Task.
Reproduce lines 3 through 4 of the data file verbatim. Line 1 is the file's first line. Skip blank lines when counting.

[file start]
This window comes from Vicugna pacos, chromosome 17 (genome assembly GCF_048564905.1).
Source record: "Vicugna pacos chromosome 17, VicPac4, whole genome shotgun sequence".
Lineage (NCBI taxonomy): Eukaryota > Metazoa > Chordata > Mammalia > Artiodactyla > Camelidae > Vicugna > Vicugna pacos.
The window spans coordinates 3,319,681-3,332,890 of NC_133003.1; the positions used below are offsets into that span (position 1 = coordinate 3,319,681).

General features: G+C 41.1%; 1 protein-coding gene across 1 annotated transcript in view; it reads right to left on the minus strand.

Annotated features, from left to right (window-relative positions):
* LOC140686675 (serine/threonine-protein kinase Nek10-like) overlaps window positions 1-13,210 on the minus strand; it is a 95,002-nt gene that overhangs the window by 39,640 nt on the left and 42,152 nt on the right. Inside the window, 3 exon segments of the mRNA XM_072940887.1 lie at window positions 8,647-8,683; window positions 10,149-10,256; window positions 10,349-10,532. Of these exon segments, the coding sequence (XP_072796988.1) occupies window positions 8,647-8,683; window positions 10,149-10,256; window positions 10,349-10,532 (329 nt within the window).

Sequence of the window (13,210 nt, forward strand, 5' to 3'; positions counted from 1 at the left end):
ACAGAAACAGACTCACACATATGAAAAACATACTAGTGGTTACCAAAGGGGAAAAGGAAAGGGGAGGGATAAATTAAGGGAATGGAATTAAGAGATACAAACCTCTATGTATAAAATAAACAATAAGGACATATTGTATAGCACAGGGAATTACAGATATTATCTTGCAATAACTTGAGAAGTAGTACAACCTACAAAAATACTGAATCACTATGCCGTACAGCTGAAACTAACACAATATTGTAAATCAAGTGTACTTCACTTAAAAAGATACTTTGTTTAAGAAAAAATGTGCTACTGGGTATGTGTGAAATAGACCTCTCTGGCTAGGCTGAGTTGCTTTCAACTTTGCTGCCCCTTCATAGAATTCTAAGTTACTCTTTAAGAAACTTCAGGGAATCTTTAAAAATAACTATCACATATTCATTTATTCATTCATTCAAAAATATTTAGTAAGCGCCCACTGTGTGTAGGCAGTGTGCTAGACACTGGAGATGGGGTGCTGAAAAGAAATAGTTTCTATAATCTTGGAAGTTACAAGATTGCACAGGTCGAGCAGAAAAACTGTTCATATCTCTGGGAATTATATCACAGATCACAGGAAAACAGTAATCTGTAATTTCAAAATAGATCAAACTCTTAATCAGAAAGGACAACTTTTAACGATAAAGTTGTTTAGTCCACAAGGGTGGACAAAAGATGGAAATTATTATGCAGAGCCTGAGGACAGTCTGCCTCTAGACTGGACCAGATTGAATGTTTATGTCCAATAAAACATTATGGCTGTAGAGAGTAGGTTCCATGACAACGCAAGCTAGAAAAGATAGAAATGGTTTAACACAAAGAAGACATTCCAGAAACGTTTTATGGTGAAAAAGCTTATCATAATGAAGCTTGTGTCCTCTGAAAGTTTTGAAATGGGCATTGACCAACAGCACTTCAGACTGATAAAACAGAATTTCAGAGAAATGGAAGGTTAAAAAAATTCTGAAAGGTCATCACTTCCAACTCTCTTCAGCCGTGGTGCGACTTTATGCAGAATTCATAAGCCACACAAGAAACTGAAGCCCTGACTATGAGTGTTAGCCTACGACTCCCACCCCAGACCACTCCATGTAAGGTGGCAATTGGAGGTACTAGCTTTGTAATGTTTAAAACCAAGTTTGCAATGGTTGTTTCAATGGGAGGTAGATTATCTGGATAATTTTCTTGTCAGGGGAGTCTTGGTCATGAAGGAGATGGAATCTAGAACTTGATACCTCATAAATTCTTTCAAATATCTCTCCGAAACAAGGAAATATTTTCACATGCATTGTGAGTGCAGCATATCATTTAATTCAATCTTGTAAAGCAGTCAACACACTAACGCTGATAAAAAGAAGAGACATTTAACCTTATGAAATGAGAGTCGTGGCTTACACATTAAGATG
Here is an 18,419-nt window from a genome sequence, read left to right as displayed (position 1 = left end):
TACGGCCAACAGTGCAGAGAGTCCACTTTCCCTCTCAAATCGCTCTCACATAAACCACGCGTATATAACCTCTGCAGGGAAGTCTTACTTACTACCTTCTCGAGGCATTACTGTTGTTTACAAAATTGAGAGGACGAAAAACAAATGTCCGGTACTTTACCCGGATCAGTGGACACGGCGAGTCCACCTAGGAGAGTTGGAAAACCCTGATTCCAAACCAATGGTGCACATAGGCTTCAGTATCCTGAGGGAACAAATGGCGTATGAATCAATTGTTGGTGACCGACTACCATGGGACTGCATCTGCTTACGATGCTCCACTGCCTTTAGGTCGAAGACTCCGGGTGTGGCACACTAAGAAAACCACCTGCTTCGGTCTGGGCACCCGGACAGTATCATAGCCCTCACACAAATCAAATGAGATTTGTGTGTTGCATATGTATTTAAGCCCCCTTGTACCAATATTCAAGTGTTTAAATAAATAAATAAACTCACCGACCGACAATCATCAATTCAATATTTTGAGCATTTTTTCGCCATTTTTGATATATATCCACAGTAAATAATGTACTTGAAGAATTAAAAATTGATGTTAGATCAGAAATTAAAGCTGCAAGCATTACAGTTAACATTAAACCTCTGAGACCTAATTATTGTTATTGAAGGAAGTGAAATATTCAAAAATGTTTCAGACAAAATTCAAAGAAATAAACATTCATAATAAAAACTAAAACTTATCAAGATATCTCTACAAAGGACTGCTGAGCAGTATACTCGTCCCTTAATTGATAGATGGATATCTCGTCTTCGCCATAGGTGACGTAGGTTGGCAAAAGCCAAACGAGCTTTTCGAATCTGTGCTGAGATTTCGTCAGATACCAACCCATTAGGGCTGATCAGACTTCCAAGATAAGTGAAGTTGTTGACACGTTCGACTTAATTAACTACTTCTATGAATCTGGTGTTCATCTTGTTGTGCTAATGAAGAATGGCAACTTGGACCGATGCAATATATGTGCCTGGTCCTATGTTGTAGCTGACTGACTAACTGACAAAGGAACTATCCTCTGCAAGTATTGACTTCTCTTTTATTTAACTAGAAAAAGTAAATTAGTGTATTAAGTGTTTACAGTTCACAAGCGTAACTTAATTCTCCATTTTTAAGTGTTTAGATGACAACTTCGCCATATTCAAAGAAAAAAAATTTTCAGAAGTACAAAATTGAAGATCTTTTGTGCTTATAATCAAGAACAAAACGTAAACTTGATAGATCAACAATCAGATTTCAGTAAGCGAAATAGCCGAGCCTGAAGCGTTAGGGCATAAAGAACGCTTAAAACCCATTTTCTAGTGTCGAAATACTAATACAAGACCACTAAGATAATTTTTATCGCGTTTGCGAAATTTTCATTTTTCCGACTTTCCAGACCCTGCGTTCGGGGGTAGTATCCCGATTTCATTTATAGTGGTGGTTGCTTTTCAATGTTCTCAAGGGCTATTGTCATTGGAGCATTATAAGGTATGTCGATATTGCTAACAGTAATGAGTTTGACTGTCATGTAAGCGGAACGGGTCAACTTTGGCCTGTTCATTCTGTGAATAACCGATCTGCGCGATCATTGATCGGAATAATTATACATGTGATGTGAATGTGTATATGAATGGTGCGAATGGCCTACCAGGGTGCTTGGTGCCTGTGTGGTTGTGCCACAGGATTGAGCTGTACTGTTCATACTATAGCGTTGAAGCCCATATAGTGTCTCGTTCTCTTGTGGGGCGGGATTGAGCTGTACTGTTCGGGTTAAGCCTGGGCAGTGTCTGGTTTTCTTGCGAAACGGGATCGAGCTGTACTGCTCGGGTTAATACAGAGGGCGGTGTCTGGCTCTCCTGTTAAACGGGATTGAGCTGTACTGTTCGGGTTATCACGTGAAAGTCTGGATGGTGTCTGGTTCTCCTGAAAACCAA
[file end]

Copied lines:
Lineage (NCBI taxonomy): Eukaryota > Metazoa > Chordata > Mammalia > Artiodactyla > Camelidae > Vicugna > Vicugna pacos.
The window spans coordinates 3,319,681-3,332,890 of NC_133003.1; the positions used below are offsets into that span (position 1 = coordinate 3,319,681).